17 Şubat 2008 Pazar

How does the Pawn move and capture?

The Pawn is the only piece that moves differently from how it captures. The pawn, like the foot-soldier in war, marches forward one square at a time. Unlike the other pieces, the pawn can NEVER retreat. Pawn that have not yet moves have the option of beginning their forward journey with a double move two-squares forward. The pawns may not jump other pieces or pawns.
The pawn captures differently from how it moves. The pawn captures diagonally ONLY one square ahead, as if it were fighting on its side with a short sword.

In the first diagram, the white pawn can move to any of the squares marked with an "X" By contrast, the black pawn, having already moved, has only one option.
In the second diagram, the white pawn can move straight ahead, or else capture the black knight or the black bishop. Meanwhile, the black pawn is about to move to the end of the board. When a pawn reaches the last rank, it becomes another piece! In most situations, it will become a queen; you may not leave it as a pawn and you may not promote it into a king. As a result of pawn promotion, it is possible to have many queens on the board at the same time!
Capturing "En Passant"
The pawn is also able to capture in a most unusual way. This is one of the trickiest moves to learn and the single move that causes consternation among beginners. A small bit of history helps to introduce and to understand the en passant (French for "while passing") capture. During the early days of chess, pawns could only move a single square at a time. Several changes were introduced in Europe to speed up the game. One of these changes permitted pawns to move two squares if they had not yet moved.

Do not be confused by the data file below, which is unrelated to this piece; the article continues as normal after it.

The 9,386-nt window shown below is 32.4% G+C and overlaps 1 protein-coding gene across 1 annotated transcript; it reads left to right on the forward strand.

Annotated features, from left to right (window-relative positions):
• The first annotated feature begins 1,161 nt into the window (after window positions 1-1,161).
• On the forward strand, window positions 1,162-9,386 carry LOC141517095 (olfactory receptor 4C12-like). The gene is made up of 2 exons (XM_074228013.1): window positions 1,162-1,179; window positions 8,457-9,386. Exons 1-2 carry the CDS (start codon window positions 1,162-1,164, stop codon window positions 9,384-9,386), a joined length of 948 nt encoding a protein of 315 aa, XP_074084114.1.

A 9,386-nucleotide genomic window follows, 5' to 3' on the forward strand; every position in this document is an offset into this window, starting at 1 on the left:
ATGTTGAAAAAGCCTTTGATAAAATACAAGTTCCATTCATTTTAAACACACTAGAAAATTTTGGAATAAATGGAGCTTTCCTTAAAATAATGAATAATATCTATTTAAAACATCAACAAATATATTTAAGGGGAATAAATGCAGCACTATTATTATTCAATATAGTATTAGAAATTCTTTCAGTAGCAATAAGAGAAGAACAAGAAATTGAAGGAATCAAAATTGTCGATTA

But this rule change introduced an unfortunate situation. A pawn could now move all the way down the board to become a queen without the opponent's pawn ever having a chance to capture it. In the following diagram, it is white's move. When the White pawn moves forward two squares in a single move, the Black pawn on the neighboring file wants to be able to capture the pawn before the white pawn can advance further. The en passant rule applies here. For one move, AND ONE MOVE ONLY, the black pawn can respond by capturing the White pawn as if it had only moved a single square. To effect the capture, move the black pawn forward diagonally and remove the white pawn.

Note that only pawns can capture "en passant," and only a pawn on an adjacent file can capture in this way.

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